Air Products to shut down for Y2Kgreenspun.com : LUSENET : TimeBomb 2000 (Y2000) : One Thread
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Come New Year's Eve, other chemical plants will have extra people on hand in case the unexpected arises.
Taking no chances, a local chemical company says it will shut down temporarily on New Year's Eve to avoid any computer foul-ups that could lead to chemical releases.
Air Products, which employs 82 people southwest of Wichita, plans to voluntarily shut down its chemical reactors as a precaution for Y2K, the fear that older computers might mistake the new year for 1900, causing unplanned shutdowns and malfunctions.
While no other local chemical manufacturers are going to that extreme, it won't be business as usual for them, either.
Two other chemical plants in Wichita and the oil refinery in El Dorado will continue to operate, but will have extra people on hand in case the unexpected arises.
Air Products, one of the nation's largest chemical producers, is shutting down all 17 of its U.S. chemical plants.
The main concern is the loss of power at midnight, said Lauri Pyle, Air Products' plant manager in Wichita. The plant safety systems are designed to automatically shut down the plant during a power outage to prevent chemical releases. The company worried that the safety systems could malfunction.
"In this case we said, 'Why take that chance.' No one runs over midnight," Pyle said.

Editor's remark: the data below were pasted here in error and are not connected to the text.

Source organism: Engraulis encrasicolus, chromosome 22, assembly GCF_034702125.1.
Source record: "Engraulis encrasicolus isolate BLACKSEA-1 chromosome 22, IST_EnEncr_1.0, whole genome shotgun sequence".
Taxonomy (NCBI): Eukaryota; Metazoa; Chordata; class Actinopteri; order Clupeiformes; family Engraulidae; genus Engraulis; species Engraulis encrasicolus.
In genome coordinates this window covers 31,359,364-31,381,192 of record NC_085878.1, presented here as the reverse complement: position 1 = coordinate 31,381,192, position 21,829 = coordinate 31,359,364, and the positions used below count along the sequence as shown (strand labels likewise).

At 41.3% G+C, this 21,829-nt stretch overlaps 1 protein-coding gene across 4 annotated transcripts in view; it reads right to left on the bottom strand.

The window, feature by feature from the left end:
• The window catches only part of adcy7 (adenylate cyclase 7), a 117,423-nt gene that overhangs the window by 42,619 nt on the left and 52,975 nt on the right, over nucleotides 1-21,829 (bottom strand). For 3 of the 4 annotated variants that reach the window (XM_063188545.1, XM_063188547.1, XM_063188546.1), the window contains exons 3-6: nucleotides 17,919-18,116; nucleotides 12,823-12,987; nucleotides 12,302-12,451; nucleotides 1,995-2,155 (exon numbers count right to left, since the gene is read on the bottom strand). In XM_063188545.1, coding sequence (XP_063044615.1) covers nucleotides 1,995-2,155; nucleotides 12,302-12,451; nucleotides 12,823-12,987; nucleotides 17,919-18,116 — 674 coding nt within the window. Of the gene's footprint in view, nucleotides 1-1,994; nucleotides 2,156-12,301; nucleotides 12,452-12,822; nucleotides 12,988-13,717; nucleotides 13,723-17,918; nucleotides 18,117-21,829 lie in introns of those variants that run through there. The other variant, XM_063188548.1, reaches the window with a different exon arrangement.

A mishap at the plant would pose little risk to the public, he said. At most, a chemical release of acrylonitrile, which can damage the nervous system and burn lungs, would remain dangerous for 2.6 miles, not far enough to reach the nearest neighborhood. However, the company does not want to risk exposing its employees, he said.
The decision to shut down is somewhat unusual. Most chemical plants, including the three in Wichita, operate continuously, running 24 hours a day, 365 days a year.
Elf Atochem, a refrigerant plant, 6040 S. Ridge Road, plans to continue operations, but will have additional people on call, said Laura Dean, the Y2K coordinator.
Vulcan Chemicals, which is next door at 6200 S. Ridge Road, plans to keep producing chlorine as usual New Year's Eve.
In addition to the 50 to 60 employees working on the night shift, the company will have a dozen engineers and technical and computer experts on hand, said Paul Tobia, the plant manager.
"Some of our employees will not be celebrating New Year's this year," he said.
The plant shut down for a week in September to run its Y2K checks and has been planning for the turn of the century since 1997, he said.
Public sensitivity over chemical releases has heightened since an accident in Bhopal, India, killed 3,000 people in 1984. A federal law, passed in reaction to Bhopal rather than fears about Y2K, requires companies to warn the public by January 2000 of the worst imaginable chemical accidents that could occur at their plants.
Both Elf Atochem and Vulcan Chemicals estimate that their worse case scenarios, which the companies stress are extremely unlikely, would produce a cloud of chemicals that would remain toxic up to 25 miles away.
In Butler County, the El Dorado Refining Co., which estimates the vulnerability zone around its plant is nine miles, will continue to operate. As a precaution, the company will cancel the shift change that normally occurs around 10:30 p.m. and will have two shifts of employees working, said Frank Wheeler, the refinery president.
The company will get a dress rehearsal of sorts for Y2K. Equilon Enterprises, the parent company, owns refineries worldwide. Managers at the company's headquarters in Houston are planning a satellite link to watch its plants in Saudi Arabia, Turkey, Australia and Europe as the calendar changes from 1999 to 2000.
"We'll see how all the different countries are coming through this before we get to midnight," Wheeler said.
-- Sysman (firstname.lastname@example.org), October 06, 1999
Responsible precautionary actions...
-- Mad Monk (email@example.com), October 07, 1999.